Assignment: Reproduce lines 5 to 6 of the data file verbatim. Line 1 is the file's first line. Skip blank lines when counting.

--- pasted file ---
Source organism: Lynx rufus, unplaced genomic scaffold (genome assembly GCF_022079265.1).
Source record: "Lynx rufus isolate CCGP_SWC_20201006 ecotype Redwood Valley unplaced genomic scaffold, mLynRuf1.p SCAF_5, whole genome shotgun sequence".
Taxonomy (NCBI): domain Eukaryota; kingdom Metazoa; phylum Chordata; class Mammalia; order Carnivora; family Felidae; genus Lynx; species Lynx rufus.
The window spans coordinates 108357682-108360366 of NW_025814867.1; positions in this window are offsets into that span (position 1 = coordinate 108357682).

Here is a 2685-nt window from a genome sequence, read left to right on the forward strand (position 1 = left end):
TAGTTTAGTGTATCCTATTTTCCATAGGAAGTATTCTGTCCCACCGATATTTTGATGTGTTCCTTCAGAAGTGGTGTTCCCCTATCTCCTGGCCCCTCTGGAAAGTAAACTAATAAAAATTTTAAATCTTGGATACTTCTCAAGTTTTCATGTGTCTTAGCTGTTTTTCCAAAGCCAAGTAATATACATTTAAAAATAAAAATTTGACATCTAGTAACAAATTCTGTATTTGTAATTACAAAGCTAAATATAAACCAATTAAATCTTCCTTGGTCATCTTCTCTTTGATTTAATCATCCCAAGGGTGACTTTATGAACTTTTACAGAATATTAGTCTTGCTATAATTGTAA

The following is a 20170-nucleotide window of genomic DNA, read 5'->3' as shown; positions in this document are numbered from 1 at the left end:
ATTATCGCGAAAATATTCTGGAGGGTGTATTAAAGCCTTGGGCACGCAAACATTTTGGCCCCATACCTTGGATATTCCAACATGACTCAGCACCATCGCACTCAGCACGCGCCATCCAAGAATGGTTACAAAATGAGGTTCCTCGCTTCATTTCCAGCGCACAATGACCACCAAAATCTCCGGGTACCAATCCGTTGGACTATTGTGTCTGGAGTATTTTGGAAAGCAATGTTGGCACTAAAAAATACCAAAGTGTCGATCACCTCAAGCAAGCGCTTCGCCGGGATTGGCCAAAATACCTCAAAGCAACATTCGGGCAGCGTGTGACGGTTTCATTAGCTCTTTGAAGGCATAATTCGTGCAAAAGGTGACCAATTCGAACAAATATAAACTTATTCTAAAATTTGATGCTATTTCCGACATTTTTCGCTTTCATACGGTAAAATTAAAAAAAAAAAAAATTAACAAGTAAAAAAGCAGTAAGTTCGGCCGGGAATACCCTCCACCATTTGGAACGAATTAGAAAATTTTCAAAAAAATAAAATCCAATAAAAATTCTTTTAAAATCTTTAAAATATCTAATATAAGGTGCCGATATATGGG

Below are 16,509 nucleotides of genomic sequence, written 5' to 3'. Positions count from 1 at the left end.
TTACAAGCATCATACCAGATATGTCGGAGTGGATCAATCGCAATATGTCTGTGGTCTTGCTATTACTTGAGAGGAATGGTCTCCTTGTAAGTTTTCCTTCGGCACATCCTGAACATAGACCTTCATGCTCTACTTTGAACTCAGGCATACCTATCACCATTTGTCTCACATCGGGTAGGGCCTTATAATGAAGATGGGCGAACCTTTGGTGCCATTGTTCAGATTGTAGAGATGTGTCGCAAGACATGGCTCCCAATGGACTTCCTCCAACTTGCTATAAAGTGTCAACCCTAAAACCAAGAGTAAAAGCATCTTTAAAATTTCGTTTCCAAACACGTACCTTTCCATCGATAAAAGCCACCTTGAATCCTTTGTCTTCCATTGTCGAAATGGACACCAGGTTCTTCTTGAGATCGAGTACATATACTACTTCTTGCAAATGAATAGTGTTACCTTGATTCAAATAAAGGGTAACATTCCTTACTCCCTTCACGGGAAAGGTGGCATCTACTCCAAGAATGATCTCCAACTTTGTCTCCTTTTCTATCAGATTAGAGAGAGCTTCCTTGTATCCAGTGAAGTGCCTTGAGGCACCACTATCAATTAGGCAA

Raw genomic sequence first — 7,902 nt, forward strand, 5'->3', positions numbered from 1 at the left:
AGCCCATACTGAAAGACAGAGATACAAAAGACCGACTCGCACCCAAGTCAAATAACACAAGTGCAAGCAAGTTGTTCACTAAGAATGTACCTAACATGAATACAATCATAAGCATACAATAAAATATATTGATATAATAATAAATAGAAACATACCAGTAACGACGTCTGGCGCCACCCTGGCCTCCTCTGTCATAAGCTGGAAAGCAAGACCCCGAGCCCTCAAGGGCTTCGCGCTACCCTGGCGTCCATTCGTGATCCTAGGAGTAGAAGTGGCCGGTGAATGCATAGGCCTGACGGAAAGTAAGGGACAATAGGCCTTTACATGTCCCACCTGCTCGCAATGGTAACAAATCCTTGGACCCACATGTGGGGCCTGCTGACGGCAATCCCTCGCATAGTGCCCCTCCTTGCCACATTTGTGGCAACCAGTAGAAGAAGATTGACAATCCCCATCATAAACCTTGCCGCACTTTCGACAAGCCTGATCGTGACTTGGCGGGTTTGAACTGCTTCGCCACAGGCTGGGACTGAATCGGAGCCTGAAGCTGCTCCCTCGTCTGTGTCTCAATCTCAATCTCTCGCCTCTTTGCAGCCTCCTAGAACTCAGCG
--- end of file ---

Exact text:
Here is a 2685-nt window from a genome sequence, read left to right on the forward strand (position 1 = left end):
TAGTTTAGTGTATCCTATTTTCCATAGGAAGTATTCTGTCCCACCGATATTTTGATGTGTTCCTTCAGAAGTGGTGTTCCCCTATCTCCTGGCCCCTCTGGAAAGTAAACTAATAAAAATTTTAAATCTTGGATACTTCTCAAGTTTTCATGTGTCTTAGCTGTTTTTCCAAAGCCAAGTAATATACATTTAAAAATAAAAATTTGACATCTAGTAACAAATTCTGTATTTGTAATTACAAAGCTAAATATAAACCAATTAAATCTTCCTTGGTCATCTTCTCTTTGATTTAATCATCCCAAGGGTGACTTTATGAACTTTTACAGAATATTAGTCTTGCTATAATTGTAA